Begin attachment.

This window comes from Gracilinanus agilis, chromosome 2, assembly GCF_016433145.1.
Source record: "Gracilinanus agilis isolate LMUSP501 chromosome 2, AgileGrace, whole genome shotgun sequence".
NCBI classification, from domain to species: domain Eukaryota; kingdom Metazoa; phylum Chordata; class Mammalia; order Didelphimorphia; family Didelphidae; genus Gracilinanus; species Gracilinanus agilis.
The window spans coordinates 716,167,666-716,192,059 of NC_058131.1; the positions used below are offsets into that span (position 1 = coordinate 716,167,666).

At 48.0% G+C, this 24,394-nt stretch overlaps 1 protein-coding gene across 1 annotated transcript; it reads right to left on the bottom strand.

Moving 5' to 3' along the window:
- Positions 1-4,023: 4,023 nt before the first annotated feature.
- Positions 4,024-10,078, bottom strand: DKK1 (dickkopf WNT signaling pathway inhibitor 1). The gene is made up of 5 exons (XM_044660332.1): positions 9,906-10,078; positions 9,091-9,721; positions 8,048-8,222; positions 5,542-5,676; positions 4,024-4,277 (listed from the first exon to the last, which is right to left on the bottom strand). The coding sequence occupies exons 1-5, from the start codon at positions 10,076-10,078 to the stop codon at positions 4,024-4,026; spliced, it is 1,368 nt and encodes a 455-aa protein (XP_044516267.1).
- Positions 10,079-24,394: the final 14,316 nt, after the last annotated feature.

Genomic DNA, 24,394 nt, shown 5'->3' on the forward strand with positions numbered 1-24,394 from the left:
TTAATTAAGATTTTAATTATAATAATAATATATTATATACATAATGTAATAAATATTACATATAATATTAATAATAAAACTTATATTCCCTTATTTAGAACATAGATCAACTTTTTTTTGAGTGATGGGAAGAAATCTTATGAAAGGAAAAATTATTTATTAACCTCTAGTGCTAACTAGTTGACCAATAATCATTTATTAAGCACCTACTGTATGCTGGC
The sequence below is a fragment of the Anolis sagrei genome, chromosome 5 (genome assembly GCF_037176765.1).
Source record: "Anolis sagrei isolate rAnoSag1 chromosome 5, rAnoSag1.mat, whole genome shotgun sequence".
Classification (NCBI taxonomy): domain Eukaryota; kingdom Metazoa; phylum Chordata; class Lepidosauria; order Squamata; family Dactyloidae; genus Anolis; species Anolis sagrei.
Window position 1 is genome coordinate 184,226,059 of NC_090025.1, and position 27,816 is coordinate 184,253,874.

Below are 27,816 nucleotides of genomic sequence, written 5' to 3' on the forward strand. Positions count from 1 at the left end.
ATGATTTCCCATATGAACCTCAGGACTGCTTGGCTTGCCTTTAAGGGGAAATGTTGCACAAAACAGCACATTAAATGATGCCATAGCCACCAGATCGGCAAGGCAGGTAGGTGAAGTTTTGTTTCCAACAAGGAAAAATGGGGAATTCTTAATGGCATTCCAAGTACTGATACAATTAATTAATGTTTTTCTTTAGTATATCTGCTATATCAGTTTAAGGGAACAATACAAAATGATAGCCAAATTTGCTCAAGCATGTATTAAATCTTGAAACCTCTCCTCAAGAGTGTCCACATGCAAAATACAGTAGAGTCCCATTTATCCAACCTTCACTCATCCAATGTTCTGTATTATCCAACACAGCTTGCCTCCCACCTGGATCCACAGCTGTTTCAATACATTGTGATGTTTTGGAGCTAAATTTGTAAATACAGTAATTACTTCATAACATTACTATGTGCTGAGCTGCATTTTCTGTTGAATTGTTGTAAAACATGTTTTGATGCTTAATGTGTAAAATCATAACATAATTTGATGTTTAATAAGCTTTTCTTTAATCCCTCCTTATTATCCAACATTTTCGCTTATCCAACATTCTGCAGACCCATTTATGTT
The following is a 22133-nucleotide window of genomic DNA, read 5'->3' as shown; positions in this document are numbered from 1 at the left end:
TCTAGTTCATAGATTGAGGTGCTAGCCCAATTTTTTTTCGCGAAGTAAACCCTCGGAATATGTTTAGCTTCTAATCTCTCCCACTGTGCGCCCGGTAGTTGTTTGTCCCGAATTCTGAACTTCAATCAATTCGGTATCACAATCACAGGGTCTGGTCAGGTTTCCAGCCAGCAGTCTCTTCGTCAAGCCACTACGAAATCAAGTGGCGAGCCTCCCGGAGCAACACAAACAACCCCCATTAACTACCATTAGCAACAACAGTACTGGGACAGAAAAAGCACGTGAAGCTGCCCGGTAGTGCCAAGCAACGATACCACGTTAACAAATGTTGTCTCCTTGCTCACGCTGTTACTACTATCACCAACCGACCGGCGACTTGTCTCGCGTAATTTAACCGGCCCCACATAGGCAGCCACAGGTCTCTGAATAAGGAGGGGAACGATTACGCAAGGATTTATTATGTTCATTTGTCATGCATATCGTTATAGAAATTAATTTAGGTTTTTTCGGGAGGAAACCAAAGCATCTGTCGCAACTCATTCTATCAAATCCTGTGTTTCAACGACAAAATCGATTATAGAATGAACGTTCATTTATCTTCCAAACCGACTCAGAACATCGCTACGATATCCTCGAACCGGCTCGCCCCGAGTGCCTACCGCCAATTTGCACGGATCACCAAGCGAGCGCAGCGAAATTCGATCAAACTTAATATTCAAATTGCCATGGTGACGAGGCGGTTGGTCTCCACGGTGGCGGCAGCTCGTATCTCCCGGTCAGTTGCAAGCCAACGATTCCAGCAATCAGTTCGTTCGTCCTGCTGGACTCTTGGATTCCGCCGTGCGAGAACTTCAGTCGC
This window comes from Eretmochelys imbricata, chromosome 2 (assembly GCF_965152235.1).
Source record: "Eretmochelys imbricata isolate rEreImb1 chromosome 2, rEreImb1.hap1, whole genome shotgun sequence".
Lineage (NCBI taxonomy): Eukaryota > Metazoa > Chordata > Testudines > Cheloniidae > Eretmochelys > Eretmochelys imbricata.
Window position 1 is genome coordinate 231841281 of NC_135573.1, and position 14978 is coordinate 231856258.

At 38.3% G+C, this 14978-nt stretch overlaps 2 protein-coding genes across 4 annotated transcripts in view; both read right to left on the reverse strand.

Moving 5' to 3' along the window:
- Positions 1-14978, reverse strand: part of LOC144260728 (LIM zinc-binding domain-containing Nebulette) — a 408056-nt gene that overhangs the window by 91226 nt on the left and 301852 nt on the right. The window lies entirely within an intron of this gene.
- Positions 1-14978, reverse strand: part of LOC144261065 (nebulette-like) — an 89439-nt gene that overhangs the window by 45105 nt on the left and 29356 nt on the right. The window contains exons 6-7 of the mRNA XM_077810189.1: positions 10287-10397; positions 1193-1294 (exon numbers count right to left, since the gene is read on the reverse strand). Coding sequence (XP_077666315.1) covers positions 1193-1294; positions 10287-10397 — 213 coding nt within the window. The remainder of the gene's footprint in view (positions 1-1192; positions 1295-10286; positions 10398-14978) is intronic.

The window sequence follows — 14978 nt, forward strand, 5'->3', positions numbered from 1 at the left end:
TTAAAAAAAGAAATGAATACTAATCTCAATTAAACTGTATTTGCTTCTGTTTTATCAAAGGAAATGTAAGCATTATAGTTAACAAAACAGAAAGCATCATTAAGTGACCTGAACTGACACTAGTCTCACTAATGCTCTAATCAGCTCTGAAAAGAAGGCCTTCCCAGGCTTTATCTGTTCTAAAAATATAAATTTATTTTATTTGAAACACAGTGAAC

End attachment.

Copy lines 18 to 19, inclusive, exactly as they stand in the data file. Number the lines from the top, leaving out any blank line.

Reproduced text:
The following is a 22133-nucleotide window of genomic DNA, read 5'->3' as shown; positions in this document are numbered from 1 at the left end:
TCTAGTTCATAGATTGAGGTGCTAGCCCAATTTTTTTTCGCGAAGTAAACCCTCGGAATATGTTTAGCTTCTAATCTCTCCCACTGTGCGCCCGGTAGTTGTTTGTCCCGAATTCTGAACTTCAATCAATTCGGTATCACAATCACAGGGTCTGGTCAGGTTTCCAGCCAGCAGTCTCTTCGTCAAGCCACTACGAAATCAAGTGGCGAGCCTCCCGGAGCAACACAAACAACCCCCATTAACTACCATTAGCAACAACAGTACTGGGACAGAAAAAGCACGTGAAGCTGCCCGGTAGTGCCAAGCAACGATACCACGTTAACAAATGTTGTCTCCTTGCTCACGCTGTTACTACTATCACCAACCGACCGGCGACTTGTCTCGCGTAATTTAACCGGCCCCACATAGGCAGCCACAGGTCTCTGAATAAGGAGGGGAACGATTACGCAAGGATTTATTATGTTCATTTGTCATGCATATCGTTATAGAAATTAATTTAGGTTTTTTCGGGAGGAAACCAAAGCATCTGTCGCAACTCATTCTATCAAATCCTGTGTTTCAACGACAAAATCGATTATAGAATGAACGTTCATTTATCTTCCAAACCGACTCAGAACATCGCTACGATATCCTCGAACCGGCTCGCCCCGAGTGCCTACCGCCAATTTGCACGGATCACCAAGCGAGCGCAGCGAAATTCGATCAAACTTAATATTCAAATTGCCATGGTGACGAGGCGGTTGGTCTCCACGGTGGCGGCAGCTCGTATCTCCCGGTCAGTTGCAAGCCAACGATTCCAGCAATCAGTTCGTTCGTCCTGCTGGACTCTTGGATTCCGCCGTGCGAGAACTTCAGTCGC